What’s In A Name?
Some are born Rupert, some achieve Rupert, and some…… well, wait and see.
My parents were delighted when I was born. They already had a daughter, Doreen Joyce, and now had a son as well. I was christened Rodney Cecil. My father, Brian, was a postman, and my mother Mavis worked at home, doing sewing alterations. There was always someone knocking at our door when I was growing up, wanting trousers shortened, or skirt zips replaced, or waists let out. Mam was never short of work. People came from miles around, because her needlework was so good.
I went to the local First School, where my best friend was Douglas. His parents, Margaret and Robert, were friends with my parents, and his sister was friends with mine as well. Had it not been for Douglas, my life would have been complete hell when we transferred to Middle School when we were nine.
Before that part of my life started, though, I went with my family on holiday to Rhyl. I suppose that visit changed my life, really. We stayed in a caravan, and didn’t do very much, until we went to Llandudno for the day. Doreen stayed behind, with a girl she’d met on the campsite, so it was just me with Mam and Dad. Llandudno looked a lot posher than Rhyl. The sands looked golden in the bright sunlight, and along the promenade were vast white palaces, which Mam said were hotels for rich people.
My parents hired deckchairs, and sat back in them, the sun on their faces, whilst I played in the sand with my bucket and spade. A boy, a bit younger than me, came up and asked if he could play, too, and we began to build a quite elaborate sand-castle together. He said his name was Rupert. I hadn’t realised it was a real name; I had supposed it to be a type of bear, in my ignorance. He said he was staying at the enormous hotel, which was just behind where we were playing, and that he was there with his Nanny and his dog Tarquin, who was a retriever. I’d never come across that name either.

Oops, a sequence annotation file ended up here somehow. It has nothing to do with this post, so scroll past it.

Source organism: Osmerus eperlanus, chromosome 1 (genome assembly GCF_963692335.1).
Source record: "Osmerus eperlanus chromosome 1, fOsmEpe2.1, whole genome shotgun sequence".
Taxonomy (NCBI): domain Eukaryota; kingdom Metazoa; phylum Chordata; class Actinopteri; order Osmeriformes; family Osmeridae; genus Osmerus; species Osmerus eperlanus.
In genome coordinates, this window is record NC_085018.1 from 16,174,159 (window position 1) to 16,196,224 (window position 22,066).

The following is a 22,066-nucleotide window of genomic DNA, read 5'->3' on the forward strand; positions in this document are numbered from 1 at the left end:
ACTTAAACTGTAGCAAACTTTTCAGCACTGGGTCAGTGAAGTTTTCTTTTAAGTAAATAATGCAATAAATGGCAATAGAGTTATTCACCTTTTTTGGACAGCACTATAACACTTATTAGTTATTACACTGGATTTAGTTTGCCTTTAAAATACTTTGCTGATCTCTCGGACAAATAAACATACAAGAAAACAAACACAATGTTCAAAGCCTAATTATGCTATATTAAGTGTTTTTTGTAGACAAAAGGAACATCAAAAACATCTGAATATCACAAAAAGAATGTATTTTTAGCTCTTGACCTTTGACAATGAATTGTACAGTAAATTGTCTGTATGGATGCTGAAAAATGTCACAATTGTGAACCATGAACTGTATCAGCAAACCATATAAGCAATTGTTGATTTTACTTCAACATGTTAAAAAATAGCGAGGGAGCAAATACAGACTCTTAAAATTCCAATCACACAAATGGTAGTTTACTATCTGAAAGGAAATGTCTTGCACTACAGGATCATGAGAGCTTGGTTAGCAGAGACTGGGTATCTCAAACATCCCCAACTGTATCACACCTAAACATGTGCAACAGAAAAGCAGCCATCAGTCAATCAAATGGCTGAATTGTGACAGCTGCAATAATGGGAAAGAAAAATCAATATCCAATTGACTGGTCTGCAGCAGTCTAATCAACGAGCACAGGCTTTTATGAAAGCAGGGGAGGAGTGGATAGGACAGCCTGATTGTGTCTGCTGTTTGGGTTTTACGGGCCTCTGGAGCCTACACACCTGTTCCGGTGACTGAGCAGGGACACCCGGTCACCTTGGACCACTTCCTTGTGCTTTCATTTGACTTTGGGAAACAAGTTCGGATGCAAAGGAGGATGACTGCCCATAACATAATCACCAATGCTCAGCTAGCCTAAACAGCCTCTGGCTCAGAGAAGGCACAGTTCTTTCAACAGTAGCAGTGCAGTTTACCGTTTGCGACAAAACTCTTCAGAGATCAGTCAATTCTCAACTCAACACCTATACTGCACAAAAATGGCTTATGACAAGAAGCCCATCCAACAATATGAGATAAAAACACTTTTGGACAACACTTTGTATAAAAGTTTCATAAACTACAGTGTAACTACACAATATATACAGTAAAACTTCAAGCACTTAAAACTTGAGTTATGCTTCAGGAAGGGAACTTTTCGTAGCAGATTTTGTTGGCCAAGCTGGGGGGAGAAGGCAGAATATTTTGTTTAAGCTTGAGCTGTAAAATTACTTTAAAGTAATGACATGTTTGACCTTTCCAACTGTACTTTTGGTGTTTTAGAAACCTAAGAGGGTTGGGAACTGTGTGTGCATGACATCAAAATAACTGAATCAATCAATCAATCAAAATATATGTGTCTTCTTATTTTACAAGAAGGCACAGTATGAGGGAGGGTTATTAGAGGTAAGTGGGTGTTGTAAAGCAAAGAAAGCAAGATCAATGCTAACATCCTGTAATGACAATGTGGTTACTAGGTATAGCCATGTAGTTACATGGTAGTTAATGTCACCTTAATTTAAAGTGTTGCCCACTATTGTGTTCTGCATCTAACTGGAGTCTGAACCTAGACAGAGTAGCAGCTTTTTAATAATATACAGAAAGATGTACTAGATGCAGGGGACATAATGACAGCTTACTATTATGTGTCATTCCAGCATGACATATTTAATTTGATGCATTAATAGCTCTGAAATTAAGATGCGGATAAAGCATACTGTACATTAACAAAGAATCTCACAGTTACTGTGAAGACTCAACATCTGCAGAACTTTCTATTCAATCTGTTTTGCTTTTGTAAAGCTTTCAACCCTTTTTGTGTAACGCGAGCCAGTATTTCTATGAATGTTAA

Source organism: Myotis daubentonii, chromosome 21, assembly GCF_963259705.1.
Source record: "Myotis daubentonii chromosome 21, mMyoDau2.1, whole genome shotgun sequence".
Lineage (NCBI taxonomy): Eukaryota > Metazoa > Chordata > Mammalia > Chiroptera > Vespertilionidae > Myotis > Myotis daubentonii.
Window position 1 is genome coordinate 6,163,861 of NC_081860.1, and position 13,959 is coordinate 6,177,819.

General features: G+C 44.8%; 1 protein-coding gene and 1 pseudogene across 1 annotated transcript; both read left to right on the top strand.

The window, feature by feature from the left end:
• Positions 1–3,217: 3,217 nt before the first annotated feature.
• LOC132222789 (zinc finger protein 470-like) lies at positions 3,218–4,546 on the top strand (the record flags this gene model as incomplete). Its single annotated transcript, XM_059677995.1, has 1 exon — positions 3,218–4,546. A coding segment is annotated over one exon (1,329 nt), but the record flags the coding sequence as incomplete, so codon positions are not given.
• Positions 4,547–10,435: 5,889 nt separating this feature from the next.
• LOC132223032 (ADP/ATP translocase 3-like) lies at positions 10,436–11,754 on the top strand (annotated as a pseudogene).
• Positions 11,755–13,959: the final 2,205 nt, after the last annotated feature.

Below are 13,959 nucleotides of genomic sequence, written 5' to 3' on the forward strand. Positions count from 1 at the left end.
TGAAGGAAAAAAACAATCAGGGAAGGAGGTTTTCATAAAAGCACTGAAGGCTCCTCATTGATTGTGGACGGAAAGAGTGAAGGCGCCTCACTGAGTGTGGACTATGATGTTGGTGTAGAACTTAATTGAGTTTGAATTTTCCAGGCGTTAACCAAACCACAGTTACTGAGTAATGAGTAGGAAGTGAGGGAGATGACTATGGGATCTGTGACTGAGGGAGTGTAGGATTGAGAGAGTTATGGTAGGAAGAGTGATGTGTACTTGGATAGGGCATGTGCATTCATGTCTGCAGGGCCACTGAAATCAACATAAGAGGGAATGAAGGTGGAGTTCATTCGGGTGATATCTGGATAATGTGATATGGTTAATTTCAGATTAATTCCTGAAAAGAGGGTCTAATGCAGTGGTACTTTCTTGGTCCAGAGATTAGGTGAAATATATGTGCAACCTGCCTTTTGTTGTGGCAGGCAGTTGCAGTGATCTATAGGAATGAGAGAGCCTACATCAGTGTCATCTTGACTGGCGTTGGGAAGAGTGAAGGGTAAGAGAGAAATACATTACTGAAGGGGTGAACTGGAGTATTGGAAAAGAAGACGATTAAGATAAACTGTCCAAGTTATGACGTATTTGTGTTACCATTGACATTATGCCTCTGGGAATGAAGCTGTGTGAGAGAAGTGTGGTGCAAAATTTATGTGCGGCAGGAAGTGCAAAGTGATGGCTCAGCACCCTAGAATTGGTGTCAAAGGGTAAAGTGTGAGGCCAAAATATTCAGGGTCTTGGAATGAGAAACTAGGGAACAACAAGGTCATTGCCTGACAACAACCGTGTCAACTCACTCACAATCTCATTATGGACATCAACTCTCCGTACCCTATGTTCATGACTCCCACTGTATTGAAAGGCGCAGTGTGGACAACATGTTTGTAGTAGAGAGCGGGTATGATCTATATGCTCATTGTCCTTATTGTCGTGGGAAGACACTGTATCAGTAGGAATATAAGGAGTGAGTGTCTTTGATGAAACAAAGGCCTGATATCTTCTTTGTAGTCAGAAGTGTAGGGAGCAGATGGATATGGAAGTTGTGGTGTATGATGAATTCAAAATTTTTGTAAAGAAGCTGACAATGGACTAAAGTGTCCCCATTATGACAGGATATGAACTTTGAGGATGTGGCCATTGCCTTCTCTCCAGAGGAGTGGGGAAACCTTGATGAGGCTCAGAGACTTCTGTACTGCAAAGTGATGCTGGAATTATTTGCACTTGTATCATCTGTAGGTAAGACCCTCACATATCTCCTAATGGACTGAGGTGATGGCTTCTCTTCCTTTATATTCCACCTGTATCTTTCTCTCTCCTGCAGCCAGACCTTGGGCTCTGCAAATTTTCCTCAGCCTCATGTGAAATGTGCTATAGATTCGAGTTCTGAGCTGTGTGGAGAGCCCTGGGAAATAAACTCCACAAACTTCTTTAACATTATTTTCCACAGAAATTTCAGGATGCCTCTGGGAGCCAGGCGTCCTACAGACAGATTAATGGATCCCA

“Do you have a dog?” he asked.
“Yes. He’s called Rex.”
“What breed is he?”
“I’m not sure. I think he’s a mongrel.”
Rupert looked impressed. “I’ve never heard of a mongrel before,” he said. “It must be quite a rare breed. Where is he?”
“He’s with my Nan.”
“Do you mean your Nanny?”
“Well, where is she?”
I thought it an odd question. “At home with my Grandad,” I said.
“Who’s looking after you then?” Rupert enquired.
Rupert looked puzzled. “That’s my Nanny over there,” he said, pointing to a young woman sitting reading in a deckchair, a large golden dog asleep at her feet.
“She looks young to be your Nan,” I said.
“Oh, no. She’s quite old; about twenty-three, I think.”
It was my turn to be puzzled. This couldn’t be right.
“Where’s your Mam and Dad then?” I asked.
“They’re sailing somewhere in the Med. We keep our boat down there.”
None of this made sense to me. I thought I’d ask Mam about it later.